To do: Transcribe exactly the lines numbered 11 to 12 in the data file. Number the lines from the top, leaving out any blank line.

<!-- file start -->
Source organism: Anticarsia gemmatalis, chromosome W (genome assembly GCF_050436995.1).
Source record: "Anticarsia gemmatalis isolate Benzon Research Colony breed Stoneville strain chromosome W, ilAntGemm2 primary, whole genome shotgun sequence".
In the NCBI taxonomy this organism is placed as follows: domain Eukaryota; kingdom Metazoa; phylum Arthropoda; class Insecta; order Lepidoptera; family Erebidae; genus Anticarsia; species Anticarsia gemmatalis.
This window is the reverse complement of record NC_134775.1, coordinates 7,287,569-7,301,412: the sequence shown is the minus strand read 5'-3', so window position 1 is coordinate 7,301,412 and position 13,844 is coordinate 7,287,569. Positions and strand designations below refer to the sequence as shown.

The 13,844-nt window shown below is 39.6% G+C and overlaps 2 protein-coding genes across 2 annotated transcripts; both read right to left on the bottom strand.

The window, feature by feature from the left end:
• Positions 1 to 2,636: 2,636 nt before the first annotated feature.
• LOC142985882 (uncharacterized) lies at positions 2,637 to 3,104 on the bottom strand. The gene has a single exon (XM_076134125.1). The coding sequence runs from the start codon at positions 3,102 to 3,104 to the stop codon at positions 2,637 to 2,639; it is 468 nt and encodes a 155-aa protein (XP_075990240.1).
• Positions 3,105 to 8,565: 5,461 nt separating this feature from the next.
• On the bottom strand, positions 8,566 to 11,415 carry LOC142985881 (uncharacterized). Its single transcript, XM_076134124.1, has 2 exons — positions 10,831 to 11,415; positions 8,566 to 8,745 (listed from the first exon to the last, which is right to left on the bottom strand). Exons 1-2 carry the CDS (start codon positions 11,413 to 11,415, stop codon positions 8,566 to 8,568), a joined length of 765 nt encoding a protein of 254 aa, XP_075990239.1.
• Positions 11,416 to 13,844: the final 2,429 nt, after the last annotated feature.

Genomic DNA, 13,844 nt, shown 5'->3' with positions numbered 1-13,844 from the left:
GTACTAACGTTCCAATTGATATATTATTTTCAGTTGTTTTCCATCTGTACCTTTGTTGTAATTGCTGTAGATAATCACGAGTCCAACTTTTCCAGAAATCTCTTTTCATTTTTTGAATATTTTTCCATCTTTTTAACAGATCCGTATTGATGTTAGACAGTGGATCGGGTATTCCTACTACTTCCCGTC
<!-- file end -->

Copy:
• Positions 11,416 to 13,844: the final 2,429 nt, after the last annotated feature.

Genomic DNA, 13,844 nt, shown 5'->3' with positions numbered 1-13,844 from the left: